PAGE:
Take Care When Asking Staff and Volunteers to Make a DonationBy Kelly Kleiman
If fundraising is concentric circles, as consultants often say (you ask your friends and then their friends and then their friends friends), then it seems to make sense to start asking right in the bosom of the family: from your staff and volunteers. Indeed, this is what most nonprofit executives think of when they hear the phrase Charity begins at home!
But agencies are often afraid to ask their volunteers for money on the grounds that theyre already getting the volunteers time and it would be greedy to ask for more. But in fact, no one is in a better position than a volunteer to appreciate the value of the work you do or the scarcity of resources under which you labor.
Further, though not all volunteers are privileged, they are at least people who have leisure time to donate, which suggests theyre not grindingly poor. If your volunteers show up at the office with a cup of Starbucks in hand, consider what that represents: 1 Venti/day @$2.50 x 5 days/week x 52 weeks/year = $650. So theyre probably spending more on coffee than youd think of mentioning in an initial ask.
Will any volunteers take umbrage at being asked to give money as well as time? Sure, a certain percentage of the population finds discussion of money distasteful and crude, and such people may well be represented in your volunteer corps. But youre not any poorer for asking them, and theres very little reason to think theyd stop volunteering at an activity they enjoy because you asked them a question to which the answer was no.”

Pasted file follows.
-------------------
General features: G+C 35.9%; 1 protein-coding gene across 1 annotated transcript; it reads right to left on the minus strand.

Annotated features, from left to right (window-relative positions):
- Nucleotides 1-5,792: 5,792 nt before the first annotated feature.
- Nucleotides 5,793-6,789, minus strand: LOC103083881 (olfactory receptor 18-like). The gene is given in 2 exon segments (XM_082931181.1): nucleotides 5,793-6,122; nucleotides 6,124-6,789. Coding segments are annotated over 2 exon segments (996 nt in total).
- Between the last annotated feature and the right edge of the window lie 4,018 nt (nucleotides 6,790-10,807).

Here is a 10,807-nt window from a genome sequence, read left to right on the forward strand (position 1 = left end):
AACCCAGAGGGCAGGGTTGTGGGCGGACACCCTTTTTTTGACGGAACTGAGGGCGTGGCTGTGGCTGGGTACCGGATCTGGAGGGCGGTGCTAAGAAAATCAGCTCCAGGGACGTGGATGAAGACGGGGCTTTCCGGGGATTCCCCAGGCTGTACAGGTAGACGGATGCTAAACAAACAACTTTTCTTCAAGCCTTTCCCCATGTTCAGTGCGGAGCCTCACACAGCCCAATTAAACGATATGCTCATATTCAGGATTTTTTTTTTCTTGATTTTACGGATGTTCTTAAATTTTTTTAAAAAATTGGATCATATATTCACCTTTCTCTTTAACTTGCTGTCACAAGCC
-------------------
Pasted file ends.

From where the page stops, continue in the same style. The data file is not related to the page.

Dont extend this blithe attitude, though, to asking your volunteers to ask for money. Direct-service volunteers are apt to be offended if theyre asked to do other kinds of volunteer work, such as fundraising, because the request suggests that theyre not already working hard enough.
You understand the difference between time and money ” and your need for both; your volunteers are equally sophisticated. So ask them for money, not for more time.
Staff members are a different issue. People who work in nonprofit agencies are already donating enormous sums to the agency in the form of foregone income ” the money they could be making working in the for-profit sector. In this sense they are almost certainly the top donors to the agencies at which they work.
I remember taking a nonprofit executive job for half the salary I had been earning as a practicing lawyer ” a not inconsiderable sacrifice, though one I was glad to make. But when members of the board suggested that I also write a check to the agency, my attitude was, The very second the board gives $25,000 a year to the agencycollectively, let alone individually!it will have the right to come back to me and ask for something more than the $25,000 worth of lost wages Im already giving.”
To be fair, this is a minority view. Many agencies regard staff donations as some sort of measure of staff commitment to the agency. But staff members indicate commitment every day through the work they do, the salaries they accept, the health insurance they lack.
At some agencies they even demonstrate their commitment by working overtime for which they dont get paid ” and by not ratting out their employers to the U.S. Department of Labor or the state agency charged with regulating wages, hours, and working conditions.
The fact that our agencies do socially valuable work doesnt entitle us to exploit our laborers, though of course for many years nonprofits have survived their lack of financial capital by consuming human capital instead.
So dont ask your staff for money, and do ask your volunteers. Maybe theyll donate enough to make it possible for your organization to offer the staff health insurance, or paid sick leave, or even a raise.
Kelly Kleiman is the author of The Nonprofiteer blog and principal of NFP Consulting, which provides board development, strategic planning and fundraising services to charities and philanthropies. This article was republished from the April 2011 issue of Contributions magazine.
From the Expert Advice archive. Originally published in May 2011